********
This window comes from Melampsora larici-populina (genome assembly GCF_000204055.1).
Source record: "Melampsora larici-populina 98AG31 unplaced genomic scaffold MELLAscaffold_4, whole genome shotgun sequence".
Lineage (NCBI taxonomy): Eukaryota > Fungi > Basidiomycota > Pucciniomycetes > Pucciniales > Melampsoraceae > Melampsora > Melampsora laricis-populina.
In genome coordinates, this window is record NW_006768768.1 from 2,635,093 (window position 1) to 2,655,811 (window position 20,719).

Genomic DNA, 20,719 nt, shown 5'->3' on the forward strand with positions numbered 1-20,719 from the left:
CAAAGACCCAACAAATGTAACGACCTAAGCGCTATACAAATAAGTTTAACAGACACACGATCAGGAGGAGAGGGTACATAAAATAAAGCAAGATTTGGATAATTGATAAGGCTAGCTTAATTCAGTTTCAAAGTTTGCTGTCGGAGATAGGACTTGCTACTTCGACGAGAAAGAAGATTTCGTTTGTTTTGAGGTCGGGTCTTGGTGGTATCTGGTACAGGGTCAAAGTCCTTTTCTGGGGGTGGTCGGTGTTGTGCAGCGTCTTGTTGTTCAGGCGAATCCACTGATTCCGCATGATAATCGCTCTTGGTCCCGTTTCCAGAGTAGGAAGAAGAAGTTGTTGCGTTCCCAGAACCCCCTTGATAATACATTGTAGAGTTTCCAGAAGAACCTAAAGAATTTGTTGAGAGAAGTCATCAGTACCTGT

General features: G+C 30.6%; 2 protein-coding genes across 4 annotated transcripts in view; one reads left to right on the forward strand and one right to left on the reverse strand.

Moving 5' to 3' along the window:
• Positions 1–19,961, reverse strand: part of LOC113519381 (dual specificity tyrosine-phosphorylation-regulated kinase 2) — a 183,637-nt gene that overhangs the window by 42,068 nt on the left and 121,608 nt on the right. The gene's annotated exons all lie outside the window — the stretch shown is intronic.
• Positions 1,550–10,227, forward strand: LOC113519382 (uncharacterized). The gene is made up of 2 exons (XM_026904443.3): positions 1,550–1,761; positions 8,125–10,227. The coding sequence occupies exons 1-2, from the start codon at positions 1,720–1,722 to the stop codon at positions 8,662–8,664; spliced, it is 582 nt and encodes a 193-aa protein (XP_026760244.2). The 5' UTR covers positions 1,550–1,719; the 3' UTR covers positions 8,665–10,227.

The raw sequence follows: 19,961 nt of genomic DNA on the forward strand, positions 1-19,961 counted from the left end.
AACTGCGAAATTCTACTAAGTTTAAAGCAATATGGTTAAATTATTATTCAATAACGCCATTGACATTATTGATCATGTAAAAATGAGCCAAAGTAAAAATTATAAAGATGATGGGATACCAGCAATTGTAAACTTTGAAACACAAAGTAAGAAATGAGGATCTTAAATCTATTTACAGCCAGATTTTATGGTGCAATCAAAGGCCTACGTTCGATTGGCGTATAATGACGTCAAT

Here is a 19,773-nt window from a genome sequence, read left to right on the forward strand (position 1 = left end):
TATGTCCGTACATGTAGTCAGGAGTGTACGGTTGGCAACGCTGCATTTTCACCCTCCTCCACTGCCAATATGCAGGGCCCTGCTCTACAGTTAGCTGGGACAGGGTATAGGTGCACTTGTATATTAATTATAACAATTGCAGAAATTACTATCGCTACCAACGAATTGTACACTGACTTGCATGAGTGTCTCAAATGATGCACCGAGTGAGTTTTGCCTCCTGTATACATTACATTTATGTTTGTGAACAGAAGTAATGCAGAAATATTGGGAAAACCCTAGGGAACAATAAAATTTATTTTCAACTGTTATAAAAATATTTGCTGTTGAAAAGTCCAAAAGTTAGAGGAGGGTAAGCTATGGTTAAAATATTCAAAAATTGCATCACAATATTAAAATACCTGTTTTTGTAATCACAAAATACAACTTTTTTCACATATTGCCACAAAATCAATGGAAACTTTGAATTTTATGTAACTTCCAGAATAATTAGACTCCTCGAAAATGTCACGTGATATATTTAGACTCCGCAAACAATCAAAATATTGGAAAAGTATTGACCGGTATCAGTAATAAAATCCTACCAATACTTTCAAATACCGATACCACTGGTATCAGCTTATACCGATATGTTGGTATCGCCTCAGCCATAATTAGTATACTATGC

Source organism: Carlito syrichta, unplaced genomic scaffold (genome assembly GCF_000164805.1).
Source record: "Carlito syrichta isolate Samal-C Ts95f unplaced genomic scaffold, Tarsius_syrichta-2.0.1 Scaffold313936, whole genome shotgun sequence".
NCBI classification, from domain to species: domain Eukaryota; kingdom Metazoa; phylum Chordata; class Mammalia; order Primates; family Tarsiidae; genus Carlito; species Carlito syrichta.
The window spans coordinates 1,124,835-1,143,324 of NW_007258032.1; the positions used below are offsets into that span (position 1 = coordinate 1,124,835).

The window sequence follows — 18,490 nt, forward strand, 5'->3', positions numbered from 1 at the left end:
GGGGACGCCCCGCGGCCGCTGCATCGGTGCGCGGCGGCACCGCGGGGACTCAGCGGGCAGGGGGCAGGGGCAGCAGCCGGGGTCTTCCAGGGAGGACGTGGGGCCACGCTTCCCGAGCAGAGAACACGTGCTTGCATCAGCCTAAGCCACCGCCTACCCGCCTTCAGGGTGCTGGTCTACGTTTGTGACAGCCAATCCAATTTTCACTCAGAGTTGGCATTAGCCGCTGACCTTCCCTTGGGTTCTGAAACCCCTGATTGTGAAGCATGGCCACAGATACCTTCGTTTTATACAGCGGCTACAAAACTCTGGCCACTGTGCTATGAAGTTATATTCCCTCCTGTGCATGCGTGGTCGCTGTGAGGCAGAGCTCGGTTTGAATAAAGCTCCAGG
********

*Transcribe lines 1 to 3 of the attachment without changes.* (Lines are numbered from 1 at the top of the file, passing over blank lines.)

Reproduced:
This window comes from Melampsora larici-populina (genome assembly GCF_000204055.1).
Source record: "Melampsora larici-populina 98AG31 unplaced genomic scaffold MELLAscaffold_4, whole genome shotgun sequence".
Lineage (NCBI taxonomy): Eukaryota > Fungi > Basidiomycota > Pucciniomycetes > Pucciniales > Melampsoraceae > Melampsora > Melampsora laricis-populina.